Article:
1. Icing appears to be the culprit.

    1. PIREPS from the area indicated icing conditions at 8K and he was in the Cascade mountains at the time, not a great combination. Flight track indicates a loss of navigation, possibly trying to get out of the ice or else fighting an airplane that was being loaded down with ice. It's unfortunately a common experience as we enter winter out here. The final hook could be a stall/spin. The Mooney pilots group has the FlightAware track.

    2. I agree. I was flying into SEA when Center lost communications with him. He was in a constant turn and had descended, triggering a low altitude alert. We got light-mod rime icing on the descent just north of where he went down. Condolences to the family and friends

    3. The flight began with pilot deviations that ATC was clearly unhappy about. It sounds like the controller decided not to write him up (passed down the line for a phone call on the ground) despite not getting an answer as to why it occurred, instead saying to just be aware of what he did for next time, but that makes me wonder about set-up and effective autopilot use, also. The communications as well as the track don't seem to indicate a readiness to perform flight in IMC/adverse conditions, at least in this type of airplane. It would be interesting to know what briefings were received from any source in advance as well as what kind of priming was done pre-flight for the possibility of icing encounters.

  2. My condolences to the family.

  3. That's strange. FlightAware shows the airplane climbing 8,000' in the last minute and a lot of directional changes. Maybe that is the software trying to merge the last known position with the filed flight plan. It looks to me that the airplane was turning back at the last moment.

  4. The abrupt climb may have been due to the updrafts from a thunderstorm.

  5. That pilot of that plane was my beloved first cousin. Thank you for your comments and consideration. Any additional information would be greatly appreciated. Thanks to all.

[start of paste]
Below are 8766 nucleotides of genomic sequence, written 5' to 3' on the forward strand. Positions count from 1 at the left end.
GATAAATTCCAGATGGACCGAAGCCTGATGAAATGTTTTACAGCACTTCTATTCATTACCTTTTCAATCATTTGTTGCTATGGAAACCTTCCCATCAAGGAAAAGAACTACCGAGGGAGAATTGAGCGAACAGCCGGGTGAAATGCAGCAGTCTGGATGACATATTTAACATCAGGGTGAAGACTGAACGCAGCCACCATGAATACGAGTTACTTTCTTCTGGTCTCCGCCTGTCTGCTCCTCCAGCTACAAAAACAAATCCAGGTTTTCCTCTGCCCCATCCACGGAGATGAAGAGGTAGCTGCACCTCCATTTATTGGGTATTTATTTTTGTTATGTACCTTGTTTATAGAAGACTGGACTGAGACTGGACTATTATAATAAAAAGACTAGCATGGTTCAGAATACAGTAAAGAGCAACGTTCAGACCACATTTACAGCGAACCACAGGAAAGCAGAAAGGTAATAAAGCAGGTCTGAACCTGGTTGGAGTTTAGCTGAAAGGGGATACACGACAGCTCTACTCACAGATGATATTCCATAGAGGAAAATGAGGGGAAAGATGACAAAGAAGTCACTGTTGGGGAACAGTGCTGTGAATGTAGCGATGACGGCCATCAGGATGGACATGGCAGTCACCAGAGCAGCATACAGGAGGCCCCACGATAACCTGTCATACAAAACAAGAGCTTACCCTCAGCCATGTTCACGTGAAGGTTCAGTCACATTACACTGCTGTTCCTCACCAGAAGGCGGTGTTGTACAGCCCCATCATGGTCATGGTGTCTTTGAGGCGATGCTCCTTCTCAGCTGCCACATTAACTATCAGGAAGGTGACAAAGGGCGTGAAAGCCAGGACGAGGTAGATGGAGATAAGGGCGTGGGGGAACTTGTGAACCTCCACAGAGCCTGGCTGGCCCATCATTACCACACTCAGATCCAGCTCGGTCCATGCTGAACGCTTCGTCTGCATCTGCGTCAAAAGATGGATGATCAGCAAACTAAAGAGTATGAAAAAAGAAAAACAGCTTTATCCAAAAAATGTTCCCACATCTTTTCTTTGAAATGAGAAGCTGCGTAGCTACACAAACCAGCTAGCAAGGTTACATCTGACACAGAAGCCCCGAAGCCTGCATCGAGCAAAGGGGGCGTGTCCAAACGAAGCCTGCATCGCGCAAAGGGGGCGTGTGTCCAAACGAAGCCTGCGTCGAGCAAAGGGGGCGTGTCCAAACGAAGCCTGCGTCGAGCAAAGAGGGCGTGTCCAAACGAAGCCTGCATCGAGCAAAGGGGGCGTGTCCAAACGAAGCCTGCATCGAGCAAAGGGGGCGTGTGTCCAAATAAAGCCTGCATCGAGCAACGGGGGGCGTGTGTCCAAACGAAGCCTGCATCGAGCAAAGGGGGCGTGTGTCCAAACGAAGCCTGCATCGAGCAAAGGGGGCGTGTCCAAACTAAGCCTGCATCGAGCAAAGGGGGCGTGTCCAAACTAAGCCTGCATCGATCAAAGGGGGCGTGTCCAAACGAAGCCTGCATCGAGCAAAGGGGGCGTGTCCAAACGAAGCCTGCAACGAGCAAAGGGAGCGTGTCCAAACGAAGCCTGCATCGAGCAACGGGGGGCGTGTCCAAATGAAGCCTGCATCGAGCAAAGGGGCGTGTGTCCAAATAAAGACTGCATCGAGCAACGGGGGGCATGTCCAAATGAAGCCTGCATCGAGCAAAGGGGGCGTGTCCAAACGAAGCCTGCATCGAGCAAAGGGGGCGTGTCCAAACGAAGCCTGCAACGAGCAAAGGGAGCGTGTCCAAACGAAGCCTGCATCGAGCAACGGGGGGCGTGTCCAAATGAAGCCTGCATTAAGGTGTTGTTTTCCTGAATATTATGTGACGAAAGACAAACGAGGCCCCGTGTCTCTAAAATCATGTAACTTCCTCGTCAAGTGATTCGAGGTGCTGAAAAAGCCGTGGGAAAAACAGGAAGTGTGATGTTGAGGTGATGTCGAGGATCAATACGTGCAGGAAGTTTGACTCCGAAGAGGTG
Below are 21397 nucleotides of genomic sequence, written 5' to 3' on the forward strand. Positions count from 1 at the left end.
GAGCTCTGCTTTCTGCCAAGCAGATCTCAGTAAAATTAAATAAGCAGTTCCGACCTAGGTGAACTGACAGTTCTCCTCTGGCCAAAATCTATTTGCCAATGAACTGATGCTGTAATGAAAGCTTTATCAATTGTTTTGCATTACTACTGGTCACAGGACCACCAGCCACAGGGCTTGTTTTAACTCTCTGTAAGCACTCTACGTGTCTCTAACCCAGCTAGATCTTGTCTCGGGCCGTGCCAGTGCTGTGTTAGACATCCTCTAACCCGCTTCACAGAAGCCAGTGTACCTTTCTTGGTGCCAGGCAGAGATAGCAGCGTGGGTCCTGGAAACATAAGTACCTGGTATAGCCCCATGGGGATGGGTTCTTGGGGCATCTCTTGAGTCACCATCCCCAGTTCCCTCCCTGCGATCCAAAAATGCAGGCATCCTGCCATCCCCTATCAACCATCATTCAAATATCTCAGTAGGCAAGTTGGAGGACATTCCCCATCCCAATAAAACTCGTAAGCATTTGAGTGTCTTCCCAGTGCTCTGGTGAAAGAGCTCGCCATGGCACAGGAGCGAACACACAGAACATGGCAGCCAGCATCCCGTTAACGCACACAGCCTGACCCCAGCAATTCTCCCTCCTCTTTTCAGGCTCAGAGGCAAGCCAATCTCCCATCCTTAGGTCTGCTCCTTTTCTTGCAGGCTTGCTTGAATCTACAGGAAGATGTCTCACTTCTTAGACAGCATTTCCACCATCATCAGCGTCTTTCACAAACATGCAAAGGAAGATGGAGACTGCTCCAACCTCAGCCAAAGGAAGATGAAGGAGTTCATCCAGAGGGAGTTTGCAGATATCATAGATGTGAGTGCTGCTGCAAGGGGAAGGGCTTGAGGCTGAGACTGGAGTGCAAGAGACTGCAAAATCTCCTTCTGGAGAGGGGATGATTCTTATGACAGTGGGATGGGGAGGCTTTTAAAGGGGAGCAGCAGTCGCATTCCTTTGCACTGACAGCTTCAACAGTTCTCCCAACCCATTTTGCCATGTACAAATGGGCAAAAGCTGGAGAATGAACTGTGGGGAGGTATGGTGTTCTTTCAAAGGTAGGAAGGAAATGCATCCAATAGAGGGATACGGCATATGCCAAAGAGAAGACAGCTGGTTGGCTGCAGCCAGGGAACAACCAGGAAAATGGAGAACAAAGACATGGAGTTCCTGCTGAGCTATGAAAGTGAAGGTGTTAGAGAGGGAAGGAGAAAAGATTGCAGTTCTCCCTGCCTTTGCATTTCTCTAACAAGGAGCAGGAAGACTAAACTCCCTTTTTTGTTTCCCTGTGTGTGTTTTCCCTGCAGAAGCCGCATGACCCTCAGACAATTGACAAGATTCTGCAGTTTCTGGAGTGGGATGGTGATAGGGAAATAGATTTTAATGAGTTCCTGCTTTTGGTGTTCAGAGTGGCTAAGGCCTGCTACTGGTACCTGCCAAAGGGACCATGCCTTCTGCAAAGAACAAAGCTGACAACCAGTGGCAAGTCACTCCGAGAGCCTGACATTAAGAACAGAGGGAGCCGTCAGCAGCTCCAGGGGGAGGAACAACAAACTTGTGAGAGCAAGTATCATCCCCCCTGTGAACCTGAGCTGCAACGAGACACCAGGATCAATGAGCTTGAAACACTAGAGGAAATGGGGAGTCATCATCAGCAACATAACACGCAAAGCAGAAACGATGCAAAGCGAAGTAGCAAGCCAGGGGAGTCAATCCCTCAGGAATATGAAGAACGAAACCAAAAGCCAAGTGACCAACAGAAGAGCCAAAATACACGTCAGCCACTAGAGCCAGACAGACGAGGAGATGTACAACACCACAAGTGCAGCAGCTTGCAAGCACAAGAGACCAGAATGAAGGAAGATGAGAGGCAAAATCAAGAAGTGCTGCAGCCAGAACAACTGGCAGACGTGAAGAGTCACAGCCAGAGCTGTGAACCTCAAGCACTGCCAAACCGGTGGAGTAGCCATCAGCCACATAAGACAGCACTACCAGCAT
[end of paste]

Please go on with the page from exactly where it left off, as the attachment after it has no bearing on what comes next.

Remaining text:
1. Mooneyspace forum thread linked below includes postings on departure profile, recorded voice communications with controllers, icing reports and another pilot in the vicinity who heard on comm that the pilot was climbing toward 19K.

      A photo of the aircraft is discussed regarding what appears to be an installed capability to dispense TKS® fluid, which is intended to prevent ice from bonding to the aircraft, with varying effectiveness depending on the system and how it is operated.

    2. Mooney's supplement on operating a factory installed TKS system is linked below. Lots of information there about priming the panels in pre-flight, how to use the system and limitations.

    3. Dr. Dan, if you could send surviving spouse name and contact info to outreach AT, we can engage the Bill Gilliland foundation to help

  6. I talked to him minutes before he was to take off. He was very anxious on the phone and said “He had to go because he was just getting ready to take off and had to focus on the task at hand”. Condolences to his family.

  7. No mention that he apparently had just purchased the aircraft and was taking it home to Colorado. No record of pilot weather briefing with any online sources. Yet another needless tragedy. Aviation in general is very unforgiving to poor decision making. Condolences.

    1. From a Mooneyspace post by someone claiming to know the pilot:

      "He was excited about the de icing features on this plane."

      TKS on board was undoubtedly part of decision making. Taking risks during the acquisition flight home doesn't always have a happy ending.

    2. "Deicing or anti-icing? There is a huge difference.

    3. The TKS system visible in photos of the accident airplane is not a mystery. Here is an excerpt from the Mooney POH supplement linked up-thread, offered without comment on choosing to fly in known icing conditions:

      "The TKS Ice Protection System exudes ethylene glycol based fluid from: (1) porous panels attached over the airfoil leading edges, (2) a slinger ring on the propeller hub to “sling” the same fluid over rubber boots on each propeller blade and (3) a spray bar in front of the pilots windshield area to spray, upon demand, fluid to displace ice build-up."

      Link (repeated):